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How Well Do Smoking Cessation Quality Measures Predict Clinical Outcomes?'

Sherman SE, Yano EM, Lanto AB, Mittman BS. How Well Do Smoking Cessation Quality Measures Predict Clinical Outcomes?'. Paper presented at: Society of General Internal Medicine Annual Meeting; 2003 May 2; Vancouver, Canada.




Abstract:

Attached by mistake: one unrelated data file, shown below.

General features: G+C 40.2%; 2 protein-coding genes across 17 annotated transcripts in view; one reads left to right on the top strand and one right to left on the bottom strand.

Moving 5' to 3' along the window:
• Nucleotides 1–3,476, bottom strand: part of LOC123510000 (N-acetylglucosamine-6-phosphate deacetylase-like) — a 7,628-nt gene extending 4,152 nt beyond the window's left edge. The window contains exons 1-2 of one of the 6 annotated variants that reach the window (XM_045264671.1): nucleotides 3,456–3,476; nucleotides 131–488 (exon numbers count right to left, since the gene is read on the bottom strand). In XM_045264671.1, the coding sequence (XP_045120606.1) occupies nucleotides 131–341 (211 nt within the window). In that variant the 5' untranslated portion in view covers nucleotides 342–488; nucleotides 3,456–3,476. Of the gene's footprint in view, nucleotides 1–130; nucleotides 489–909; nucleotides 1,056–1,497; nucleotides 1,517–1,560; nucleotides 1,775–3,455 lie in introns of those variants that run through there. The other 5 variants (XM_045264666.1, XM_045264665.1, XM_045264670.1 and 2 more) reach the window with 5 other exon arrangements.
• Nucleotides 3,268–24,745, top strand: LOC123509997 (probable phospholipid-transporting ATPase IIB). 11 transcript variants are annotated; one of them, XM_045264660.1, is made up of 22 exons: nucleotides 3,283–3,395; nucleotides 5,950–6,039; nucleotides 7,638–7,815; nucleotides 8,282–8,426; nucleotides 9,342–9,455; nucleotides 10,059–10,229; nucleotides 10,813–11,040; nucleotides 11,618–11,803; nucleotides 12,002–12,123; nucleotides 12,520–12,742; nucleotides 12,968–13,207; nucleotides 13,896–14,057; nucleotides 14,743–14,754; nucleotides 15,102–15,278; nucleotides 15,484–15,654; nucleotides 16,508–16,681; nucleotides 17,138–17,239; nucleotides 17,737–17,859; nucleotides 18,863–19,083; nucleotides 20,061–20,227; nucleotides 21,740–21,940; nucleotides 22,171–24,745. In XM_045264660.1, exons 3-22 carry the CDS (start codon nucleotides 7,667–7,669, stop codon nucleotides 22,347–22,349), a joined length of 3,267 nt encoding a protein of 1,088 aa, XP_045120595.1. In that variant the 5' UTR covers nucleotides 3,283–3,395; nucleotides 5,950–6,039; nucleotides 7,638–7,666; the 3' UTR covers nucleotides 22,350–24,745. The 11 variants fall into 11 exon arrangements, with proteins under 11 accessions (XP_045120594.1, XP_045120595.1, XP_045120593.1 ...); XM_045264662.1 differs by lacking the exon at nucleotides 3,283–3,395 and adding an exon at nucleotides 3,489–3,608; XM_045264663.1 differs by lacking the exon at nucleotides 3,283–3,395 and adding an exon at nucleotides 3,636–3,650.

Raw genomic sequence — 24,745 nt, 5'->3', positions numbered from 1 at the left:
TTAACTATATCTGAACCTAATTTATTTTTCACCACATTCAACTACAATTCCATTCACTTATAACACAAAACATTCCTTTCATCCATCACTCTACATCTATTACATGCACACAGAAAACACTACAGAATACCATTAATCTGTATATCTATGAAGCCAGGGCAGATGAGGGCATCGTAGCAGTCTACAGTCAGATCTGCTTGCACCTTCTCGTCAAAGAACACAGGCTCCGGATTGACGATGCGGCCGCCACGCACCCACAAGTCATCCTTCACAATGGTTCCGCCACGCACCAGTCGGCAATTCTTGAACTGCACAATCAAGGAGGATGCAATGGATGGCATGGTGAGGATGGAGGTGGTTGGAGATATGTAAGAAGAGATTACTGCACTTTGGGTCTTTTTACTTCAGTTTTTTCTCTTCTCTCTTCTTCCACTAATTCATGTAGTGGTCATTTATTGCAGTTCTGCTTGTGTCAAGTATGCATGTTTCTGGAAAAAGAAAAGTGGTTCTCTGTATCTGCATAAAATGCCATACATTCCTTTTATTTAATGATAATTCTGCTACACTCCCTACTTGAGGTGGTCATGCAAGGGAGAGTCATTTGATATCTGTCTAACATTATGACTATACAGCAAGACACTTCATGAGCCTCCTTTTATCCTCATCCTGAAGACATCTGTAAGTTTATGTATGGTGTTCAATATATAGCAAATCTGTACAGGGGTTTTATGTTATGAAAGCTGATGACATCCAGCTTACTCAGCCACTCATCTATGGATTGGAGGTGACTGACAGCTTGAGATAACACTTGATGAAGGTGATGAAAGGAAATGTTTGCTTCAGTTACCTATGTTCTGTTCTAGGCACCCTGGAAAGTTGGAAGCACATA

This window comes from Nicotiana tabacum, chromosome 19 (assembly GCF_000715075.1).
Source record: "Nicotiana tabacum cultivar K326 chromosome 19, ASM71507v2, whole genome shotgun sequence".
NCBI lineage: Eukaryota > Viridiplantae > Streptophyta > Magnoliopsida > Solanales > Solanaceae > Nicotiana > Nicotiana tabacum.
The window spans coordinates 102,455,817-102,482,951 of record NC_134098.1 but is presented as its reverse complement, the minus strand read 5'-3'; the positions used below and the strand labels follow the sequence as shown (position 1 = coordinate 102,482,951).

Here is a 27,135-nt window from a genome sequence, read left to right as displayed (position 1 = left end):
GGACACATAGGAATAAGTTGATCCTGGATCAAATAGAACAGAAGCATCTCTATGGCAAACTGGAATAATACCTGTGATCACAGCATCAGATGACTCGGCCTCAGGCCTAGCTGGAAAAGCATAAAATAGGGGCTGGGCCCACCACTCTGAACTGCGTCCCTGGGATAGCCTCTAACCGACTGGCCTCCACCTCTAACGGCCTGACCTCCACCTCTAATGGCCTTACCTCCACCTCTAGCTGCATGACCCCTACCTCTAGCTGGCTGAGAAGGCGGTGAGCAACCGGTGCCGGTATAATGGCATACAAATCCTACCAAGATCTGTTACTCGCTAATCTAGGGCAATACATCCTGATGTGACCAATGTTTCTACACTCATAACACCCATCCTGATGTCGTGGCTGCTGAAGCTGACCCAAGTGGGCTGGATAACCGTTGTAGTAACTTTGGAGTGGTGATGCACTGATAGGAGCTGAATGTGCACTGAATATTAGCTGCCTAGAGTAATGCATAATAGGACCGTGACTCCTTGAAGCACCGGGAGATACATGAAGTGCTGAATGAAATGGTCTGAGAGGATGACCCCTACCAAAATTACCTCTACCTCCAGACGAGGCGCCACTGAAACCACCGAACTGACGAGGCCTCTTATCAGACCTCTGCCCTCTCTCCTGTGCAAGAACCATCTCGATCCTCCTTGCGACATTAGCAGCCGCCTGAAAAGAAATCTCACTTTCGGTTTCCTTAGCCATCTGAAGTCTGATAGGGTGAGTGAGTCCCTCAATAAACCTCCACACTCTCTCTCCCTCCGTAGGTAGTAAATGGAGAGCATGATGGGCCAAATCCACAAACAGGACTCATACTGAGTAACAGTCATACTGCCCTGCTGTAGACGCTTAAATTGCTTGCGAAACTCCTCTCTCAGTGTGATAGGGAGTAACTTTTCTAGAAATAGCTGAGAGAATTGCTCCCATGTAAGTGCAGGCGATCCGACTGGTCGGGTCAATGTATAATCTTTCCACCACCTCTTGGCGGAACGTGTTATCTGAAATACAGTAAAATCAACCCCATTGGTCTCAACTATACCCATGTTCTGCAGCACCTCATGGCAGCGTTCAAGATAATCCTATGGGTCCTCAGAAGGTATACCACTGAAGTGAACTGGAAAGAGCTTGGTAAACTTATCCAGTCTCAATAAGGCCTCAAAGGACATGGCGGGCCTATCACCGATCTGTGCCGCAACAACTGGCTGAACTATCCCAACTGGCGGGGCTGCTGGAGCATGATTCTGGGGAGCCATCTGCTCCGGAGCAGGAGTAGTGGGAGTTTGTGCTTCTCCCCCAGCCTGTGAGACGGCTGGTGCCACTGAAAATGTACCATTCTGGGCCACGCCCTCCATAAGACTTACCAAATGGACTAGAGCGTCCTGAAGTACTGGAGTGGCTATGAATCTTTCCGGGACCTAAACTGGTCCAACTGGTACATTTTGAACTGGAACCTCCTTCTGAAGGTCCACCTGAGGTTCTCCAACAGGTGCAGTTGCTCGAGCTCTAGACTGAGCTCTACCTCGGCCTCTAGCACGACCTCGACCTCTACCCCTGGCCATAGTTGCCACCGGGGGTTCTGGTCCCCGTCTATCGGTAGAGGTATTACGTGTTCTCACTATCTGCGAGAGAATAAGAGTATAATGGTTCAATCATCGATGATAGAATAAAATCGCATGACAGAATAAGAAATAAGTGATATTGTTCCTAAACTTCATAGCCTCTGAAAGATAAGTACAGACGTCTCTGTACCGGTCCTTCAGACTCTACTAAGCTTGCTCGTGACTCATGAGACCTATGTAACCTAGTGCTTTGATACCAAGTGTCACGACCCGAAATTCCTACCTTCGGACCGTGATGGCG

Background A wide range of quality of care measures for smoking cessation have been proposed or are currently in use. We assessed how well these structure and process measures correlate with clinical outcomes, such as smoking cessation. Methods Our data are primarily from the Quality Improvement Trial for Smoking Cessation (QUITS), a recently completed trial of an organizational intervention to implement smoking cessation guidelines at 18 VA sites in the Southwestern US. We supplemented this with data from national VA databases. We measured the correlation between the 18 sites for structure quality of care measures (e.g., is there a system for screening), process quality of care measures (e.g., how frequently were patients counseled about smoking cessation), and clinical outcomes (quit attempts, smoking cessation). Our structure quality of care measure was the QUITS report card, a 25-item organizational checklist that assessed adherence to the system aspects of the smoking cessation guidelines. Our process quality of care measures included intensity scores for screening, counseling, referral, and treatment (from the QUITS administrative site survey); reported rate of smoking cessation counseling and medication prescription (QUITS patient survey); rate of smoking cessation clinic attendance (VA Outpatient Care File); and the actual rate of prescribing smoking cessation medications (VA Pharmacy Benefits Management database). Our outcome measures (from both the QUITS 12-month and 18-month patient follow-up surveys) were the percent who had tried to quit recently and the percent who had actually quit smoking. Results The percent who recently tried to quit at each site ranged from 27-59% at 12 months follow-up and from 27-52% at 18 months. The range of smoking cessation rates across the sites was 4-27% at 12 months and 3-20% at 18 months. Several of the potential quality measures correlated with each other to a moderate degree. However, none of them correlated with the rate of quit attempts or of actual cessation, either at 12-month or 18-month follow-up. Conclusion Higher performance on a wide range of quality of care measures did not translate into more quitters or even more attempted quitters. Better quality of care measures may be needed for smoking cessation.





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